Why We Give: Jacques and Nancy
Decades of Inspiration

Jacques and Nancy BaenzigerJacques and Nancy in their home garden

Jacques and Nancy Baenziger have enjoyed watching the Missouri Botanical Garden grow and change. They met at Washington University as graduate students, new to St. Louis in the early ‘70s.

The couple visited the Garden and learned about the plans of the Garden’s new president, Dr. Peter H. Raven. Jacques bought his first orchids at a Garden plant sale, beginning a passion for growing and photographing the plants. Together, the couple watched the Garden evolve.

After they completed their doctoral work and bought their current home, the Baenzigers would come to the Garden for ideas. The Garden’s incremental change was inspiring, especially with the Japanese Garden and the William T. Kemper Center for Home Gardening.

“You realized you could just do a little bit at a time and achieve big results,” Nancy said. “And it was gratifying to see even the Garden didn’t get everything 100 percent right on the first try. If they had to move a plant to make it thrive, I didn’t feel bad about having to do it at home.”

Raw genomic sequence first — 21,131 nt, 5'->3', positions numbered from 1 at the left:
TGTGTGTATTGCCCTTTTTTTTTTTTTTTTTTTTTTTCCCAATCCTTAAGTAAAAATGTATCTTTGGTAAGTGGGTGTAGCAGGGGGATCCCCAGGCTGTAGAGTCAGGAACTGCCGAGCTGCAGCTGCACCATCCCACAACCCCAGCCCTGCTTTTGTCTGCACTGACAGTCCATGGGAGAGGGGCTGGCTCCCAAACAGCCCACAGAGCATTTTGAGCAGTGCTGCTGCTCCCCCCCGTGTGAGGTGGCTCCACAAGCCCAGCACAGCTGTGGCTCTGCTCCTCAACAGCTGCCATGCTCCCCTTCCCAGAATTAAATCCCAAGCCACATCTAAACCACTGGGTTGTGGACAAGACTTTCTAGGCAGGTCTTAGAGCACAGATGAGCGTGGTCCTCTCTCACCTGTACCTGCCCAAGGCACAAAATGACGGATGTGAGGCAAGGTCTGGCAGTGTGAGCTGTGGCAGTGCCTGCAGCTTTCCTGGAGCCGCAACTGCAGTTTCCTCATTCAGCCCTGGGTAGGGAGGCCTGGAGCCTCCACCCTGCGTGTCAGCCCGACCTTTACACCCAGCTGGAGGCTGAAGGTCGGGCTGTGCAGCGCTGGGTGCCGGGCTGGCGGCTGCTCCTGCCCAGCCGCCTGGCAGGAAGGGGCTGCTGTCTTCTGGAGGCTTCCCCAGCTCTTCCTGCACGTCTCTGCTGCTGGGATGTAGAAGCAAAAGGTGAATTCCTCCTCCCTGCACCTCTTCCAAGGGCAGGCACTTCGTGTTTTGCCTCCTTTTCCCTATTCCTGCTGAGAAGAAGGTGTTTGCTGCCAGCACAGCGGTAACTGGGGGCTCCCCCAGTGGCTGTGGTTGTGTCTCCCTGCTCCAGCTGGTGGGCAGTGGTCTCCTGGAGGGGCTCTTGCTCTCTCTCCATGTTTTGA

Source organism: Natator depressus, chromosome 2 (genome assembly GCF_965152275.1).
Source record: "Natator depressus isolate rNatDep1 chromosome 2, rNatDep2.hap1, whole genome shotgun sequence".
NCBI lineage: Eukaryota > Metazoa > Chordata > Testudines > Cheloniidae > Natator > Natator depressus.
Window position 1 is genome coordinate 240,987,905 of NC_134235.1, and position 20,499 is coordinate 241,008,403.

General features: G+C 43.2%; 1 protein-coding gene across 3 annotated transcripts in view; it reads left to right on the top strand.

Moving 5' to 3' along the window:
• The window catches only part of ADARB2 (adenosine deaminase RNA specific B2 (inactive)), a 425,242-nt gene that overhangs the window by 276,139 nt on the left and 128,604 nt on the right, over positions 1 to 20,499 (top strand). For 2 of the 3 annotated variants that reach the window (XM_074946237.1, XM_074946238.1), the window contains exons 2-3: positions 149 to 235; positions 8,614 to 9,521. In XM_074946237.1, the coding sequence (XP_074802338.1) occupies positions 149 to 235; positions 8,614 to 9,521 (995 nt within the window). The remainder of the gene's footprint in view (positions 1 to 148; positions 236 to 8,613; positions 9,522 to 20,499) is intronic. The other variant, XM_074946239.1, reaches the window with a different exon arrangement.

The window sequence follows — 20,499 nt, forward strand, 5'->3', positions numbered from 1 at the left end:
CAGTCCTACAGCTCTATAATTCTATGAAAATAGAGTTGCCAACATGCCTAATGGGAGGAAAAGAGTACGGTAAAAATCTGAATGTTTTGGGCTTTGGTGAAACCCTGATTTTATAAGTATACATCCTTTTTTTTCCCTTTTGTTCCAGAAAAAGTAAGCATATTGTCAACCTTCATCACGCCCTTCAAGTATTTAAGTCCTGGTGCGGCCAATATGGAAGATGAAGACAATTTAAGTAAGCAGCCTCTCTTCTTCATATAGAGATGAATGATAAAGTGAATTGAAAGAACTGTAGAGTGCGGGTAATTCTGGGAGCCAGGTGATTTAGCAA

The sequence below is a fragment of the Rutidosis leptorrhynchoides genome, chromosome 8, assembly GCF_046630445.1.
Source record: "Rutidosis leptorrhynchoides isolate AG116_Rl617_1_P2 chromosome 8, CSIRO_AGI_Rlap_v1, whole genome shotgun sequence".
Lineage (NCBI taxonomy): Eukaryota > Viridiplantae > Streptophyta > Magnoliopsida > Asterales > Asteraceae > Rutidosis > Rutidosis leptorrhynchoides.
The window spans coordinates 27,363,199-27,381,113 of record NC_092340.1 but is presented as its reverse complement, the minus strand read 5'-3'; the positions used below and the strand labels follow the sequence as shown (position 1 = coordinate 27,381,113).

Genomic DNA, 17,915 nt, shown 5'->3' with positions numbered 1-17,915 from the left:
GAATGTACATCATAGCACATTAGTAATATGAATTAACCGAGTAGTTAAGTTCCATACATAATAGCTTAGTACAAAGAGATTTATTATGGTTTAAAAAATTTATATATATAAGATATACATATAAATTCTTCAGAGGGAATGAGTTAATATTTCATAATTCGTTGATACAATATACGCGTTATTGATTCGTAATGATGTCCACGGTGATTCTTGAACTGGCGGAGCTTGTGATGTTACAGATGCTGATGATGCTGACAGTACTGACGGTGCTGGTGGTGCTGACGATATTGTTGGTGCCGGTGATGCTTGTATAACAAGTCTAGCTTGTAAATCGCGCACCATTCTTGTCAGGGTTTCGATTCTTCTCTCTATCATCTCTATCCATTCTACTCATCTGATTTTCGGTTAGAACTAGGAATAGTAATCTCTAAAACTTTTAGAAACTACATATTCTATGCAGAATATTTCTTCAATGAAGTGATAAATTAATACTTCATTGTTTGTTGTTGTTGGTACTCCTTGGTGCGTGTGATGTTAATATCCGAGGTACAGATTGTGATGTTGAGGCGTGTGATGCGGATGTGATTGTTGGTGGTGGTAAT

As scientists, the Baenzigers were also interested in how the Garden’s international plant science and conservation work related to the living collections at the Garden.

“It’s so interesting to learn about mapping technologies and the databases for plant genetics and growth histories,” Jacques says. “It feels good to support those endeavors.”

After more than four decades, the Baenzigers still visit frequently. Jacques loves photographing the Garden. They’ve made donations—and purchases—of antiques at the Little Shop Around the Corner. They appreciate how the Garden educates people about plants, both formally and informally.

“The Garden isn’t just a beautiful place or a serene place,” Jacques says. “It’s a learning place.”

Because the Baenzigers want the Garden to continue to evolve and engage visitors with science and education, they have joined the Heritage Society and named the Garden as a beneficiary of their estate.

“The Garden means a lot to us,” Jacques says. “We understand that everything we see has been contributed by other people. This is our way of signing on to that idea and contributing to our community.”